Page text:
In the United States, there are several regional-scale high-resolution dynamical models that are configured independently to forecast TC track and intensity in real time. Each model has its own dynamic core (hereafter model core), including, but not limited to, the prognostic variables used to represent the atmospheric state, formulations, and numerical solvers of fundamental equations that govern atmospheric behavior, map projections, and the horizontal and vertical grid structure. The parameterizations of subgrid-scale processes also vary across models. These physical parameterizations include shortwave and longwave radiation, microphysical processes, cumulus parameterization for coarse model grids, planetary boundary layer (PBL) schemes, and surface physics representing moisture and energy fluxes; each has its own assumptions and complexity. Each choice of physical parameterization can have a substantial impact on TC structure, track, and/or intensity (Sundqvist 1970; Willoughby et al. 1984; Wang and Holland 1996; Braun and Tao 2000; Green and Zhang 2013, 2014; Fovell and Su 2007; Fovell et al. 2009, 2010; Bu et al. 2014; Melhauser and Zhang 2014).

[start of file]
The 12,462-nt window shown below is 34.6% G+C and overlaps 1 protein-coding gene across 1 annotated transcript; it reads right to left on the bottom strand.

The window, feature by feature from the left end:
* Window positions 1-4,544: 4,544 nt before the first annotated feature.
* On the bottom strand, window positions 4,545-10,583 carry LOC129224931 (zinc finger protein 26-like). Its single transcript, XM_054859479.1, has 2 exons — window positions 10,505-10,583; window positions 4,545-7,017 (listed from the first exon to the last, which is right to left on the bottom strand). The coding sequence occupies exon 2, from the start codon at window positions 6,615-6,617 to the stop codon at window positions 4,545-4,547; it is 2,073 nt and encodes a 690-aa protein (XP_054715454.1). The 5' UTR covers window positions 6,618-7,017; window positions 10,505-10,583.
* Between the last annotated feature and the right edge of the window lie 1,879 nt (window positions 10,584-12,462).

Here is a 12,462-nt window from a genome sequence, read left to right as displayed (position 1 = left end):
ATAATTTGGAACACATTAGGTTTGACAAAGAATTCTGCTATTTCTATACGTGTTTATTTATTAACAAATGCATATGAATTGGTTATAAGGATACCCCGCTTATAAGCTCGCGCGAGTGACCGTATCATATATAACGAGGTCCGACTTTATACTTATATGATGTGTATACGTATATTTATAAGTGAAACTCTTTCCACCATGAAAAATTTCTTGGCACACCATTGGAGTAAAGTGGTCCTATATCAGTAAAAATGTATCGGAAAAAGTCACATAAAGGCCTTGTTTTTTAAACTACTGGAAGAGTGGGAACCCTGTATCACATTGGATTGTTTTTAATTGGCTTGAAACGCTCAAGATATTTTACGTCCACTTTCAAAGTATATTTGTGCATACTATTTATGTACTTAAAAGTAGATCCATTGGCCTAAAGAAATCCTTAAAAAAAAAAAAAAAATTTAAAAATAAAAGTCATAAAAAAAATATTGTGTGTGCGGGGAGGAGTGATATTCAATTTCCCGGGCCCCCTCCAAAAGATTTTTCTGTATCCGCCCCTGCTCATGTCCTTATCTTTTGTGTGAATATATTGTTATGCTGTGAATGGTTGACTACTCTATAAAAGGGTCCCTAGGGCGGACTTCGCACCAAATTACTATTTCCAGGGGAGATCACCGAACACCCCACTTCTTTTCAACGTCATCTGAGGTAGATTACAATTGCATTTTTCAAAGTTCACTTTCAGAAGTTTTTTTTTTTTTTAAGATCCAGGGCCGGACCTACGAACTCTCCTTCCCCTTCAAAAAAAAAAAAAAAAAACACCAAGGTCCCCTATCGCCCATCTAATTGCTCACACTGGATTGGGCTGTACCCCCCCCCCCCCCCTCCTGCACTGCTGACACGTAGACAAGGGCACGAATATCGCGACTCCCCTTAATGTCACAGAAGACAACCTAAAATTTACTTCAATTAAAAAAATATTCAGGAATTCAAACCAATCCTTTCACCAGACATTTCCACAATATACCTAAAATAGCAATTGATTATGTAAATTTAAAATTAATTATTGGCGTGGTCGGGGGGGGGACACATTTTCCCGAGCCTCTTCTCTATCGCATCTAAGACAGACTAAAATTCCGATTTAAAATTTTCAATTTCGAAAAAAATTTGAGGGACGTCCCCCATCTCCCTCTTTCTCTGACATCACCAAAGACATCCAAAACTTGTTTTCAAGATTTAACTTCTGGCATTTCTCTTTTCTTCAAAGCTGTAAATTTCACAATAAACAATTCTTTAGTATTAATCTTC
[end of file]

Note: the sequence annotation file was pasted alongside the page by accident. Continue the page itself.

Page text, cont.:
The use of ensembles may partially address model errors related to deficiencies in the model core and/or physical parameterizations. Generally, a consensus or ensemble mean forecast—either with the same model core, but varying initial conditions and/or model physics, or with a combination of multiple model cores—provides lower RMS error forecasts compared to forecasts by any individual member or component model (e.g., Goerss 2000; Sampson et al. 2008), primarily by canceling random forecast errors through ensemble averaging (Toth and Kalnay 1993). The ensemble spread provides information about forecast uncertainties (e.g., Tracton and Kalnay 1993; Palmer 2002).